Kant said that the second way of looking at propositions was to consider whether observations were necessary to establish their truth or at least confirm them. Observations would help us with statements like, “Miranda Kerr has no scars on her body.” Observations would, however, NOT help us with statements like:
- “A circle is made up of an infinite number of line segments.”
- “Any conspiracy theory can be disproven by evidence.”
- “She never really loved you.”
This is not to say that observations could not be applied to any proposition, just that the observations would not help us in determining its truth or falsehood. We could count the number of sides on squares until doomsday, but all the statistics will be superfluous for “proving” the proposition that “All squares have four sides,” since that is the only number that a square could ever have, by definition. We can have complete confidence that no square will ever be found with five or more sides.
Now, you’re free to imagine some bizarro, imaginary, fantastical universe where polygons have a variable number of sides, but I’ll leave you to that universe and the conclusions you may draw from it because:
- I’d be really surprised if it were free of any contradictions;
- It’s not a part of reality.
Getting back to Kant, he called these kinds of evaluations a posteriori (“from the latter,” meaning we can look back at them after performing our observations), or a priori (“from the earlier,” meaning no later observations are helpful).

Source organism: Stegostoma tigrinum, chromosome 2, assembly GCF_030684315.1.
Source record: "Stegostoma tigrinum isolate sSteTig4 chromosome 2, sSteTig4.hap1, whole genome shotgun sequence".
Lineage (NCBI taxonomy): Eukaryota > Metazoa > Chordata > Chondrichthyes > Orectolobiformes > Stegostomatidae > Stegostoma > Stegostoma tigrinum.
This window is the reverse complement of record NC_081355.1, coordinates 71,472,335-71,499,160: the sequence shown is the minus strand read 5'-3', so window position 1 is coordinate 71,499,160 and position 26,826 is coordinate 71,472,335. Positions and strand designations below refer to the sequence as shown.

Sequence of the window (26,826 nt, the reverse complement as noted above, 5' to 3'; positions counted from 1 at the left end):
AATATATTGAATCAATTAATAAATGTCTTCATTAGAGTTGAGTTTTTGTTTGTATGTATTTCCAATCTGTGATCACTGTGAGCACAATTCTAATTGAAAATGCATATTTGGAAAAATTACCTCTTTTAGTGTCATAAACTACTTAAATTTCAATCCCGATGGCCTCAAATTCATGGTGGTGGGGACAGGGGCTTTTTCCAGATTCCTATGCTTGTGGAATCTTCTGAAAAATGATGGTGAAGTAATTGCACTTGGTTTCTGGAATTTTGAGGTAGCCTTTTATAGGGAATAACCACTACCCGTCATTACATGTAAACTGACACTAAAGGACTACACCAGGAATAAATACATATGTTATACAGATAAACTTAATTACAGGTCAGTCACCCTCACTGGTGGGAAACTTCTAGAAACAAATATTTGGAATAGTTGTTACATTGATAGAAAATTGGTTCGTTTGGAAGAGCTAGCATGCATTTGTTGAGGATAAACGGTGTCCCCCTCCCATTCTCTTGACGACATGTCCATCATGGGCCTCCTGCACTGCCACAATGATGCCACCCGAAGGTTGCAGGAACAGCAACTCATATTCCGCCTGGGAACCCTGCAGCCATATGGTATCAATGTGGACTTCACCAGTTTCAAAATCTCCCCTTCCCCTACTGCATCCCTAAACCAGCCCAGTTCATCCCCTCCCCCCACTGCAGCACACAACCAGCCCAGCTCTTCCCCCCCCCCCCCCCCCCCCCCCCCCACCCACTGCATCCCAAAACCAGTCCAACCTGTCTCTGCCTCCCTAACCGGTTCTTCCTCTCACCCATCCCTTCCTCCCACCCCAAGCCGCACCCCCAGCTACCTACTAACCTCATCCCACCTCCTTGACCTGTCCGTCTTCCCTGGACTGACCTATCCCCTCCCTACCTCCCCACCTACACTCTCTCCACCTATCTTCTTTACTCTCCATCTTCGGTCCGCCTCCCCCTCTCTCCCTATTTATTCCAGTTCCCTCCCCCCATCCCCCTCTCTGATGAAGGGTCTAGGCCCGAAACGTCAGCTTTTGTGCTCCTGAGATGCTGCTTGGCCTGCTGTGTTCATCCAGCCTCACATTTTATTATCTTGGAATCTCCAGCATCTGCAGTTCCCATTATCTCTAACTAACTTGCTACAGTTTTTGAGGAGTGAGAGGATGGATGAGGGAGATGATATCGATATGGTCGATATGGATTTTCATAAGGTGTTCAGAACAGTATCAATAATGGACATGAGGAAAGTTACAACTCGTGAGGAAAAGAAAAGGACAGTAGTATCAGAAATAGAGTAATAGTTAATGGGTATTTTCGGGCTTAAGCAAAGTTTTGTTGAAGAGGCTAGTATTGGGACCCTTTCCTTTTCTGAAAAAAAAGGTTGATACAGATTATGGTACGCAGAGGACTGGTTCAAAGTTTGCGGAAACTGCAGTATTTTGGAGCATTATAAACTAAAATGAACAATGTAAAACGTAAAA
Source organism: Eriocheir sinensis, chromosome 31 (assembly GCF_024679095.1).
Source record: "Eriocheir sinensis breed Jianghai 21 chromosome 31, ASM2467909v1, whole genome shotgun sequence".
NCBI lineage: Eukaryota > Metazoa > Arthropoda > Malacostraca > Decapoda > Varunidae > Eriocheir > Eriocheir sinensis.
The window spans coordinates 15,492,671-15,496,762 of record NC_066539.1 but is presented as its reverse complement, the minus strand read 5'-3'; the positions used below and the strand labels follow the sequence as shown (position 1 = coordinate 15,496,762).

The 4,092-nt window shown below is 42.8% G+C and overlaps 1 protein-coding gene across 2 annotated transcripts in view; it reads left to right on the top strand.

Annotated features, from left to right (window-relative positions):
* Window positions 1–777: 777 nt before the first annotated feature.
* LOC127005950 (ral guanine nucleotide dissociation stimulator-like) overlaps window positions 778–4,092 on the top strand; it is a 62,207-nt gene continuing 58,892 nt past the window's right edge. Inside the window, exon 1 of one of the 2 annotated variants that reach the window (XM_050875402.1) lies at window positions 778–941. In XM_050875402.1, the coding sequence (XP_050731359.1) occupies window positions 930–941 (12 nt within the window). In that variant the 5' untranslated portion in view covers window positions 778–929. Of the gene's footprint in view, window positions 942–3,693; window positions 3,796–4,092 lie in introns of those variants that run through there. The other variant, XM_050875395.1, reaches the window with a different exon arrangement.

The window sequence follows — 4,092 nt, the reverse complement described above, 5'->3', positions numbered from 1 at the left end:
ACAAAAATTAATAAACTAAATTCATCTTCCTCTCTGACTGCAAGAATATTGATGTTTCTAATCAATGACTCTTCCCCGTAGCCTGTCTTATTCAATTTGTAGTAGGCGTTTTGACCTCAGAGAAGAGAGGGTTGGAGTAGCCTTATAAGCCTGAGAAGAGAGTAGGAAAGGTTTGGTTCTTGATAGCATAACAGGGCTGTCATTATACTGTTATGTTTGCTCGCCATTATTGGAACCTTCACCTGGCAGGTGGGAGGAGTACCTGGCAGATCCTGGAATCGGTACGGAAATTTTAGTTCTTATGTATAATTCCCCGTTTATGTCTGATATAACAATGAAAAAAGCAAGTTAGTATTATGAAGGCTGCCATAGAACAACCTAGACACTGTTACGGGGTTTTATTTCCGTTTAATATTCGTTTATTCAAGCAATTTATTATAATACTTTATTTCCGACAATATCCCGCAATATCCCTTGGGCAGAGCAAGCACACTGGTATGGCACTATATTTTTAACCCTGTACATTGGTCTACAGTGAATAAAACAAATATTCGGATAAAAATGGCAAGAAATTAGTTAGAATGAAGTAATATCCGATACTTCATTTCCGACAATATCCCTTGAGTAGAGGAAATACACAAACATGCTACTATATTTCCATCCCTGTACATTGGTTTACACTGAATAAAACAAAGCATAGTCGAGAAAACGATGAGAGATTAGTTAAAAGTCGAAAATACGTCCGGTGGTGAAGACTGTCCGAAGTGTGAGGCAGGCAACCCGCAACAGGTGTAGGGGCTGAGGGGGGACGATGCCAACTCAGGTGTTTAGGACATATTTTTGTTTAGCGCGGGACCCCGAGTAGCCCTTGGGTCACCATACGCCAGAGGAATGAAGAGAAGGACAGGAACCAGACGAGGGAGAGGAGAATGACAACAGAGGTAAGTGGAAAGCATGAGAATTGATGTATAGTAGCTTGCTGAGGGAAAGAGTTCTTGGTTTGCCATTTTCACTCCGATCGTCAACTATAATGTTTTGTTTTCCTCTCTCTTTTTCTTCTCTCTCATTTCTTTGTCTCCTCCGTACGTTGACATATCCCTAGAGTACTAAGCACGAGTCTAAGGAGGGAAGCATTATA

To summarize, we have two ways of looking at propositions: whether formal logic is helpful or not, and whether observations are helpful or not. Note that both considerations may be made of any proposition at the same time: any declarative statement may or may not be evaluated by formal logic, and that statement may or may not be proven or disproven by observations.
Students skip over all of this in today’s schools. Somebody, somewhere, back when decided that formal logic was great if you wanted to study logic, but not really helpful to students in “the real world,” both due to its rigor and the nonsense about imaginary worlds where the rules don’t apply. All they’re left with is the use of observations, so they try to apply them to all cases.
Kant held that while certain simple statements of mathematics could be proven by formal logic, the vast majority of the propositions of mathematics are taken to be true without such formal proof. For example, the proposition from geometry that "a straight line is the shortest path between two points" is not subject to proof by formal logic, nor is it the result of a logical construction, yet it is still taken to be obviously true, and it is free from any internal contradiction.
Further, Kant held that mathematics and geometry are not aided by observations. Finding all the other (infinite) paths a non-straight line will not help to prove that the straight line is the shortest path. He said that these propositions were held to be true, yet were not proven by formal logic, nor were they proven by observations. They were synthetic and a priori.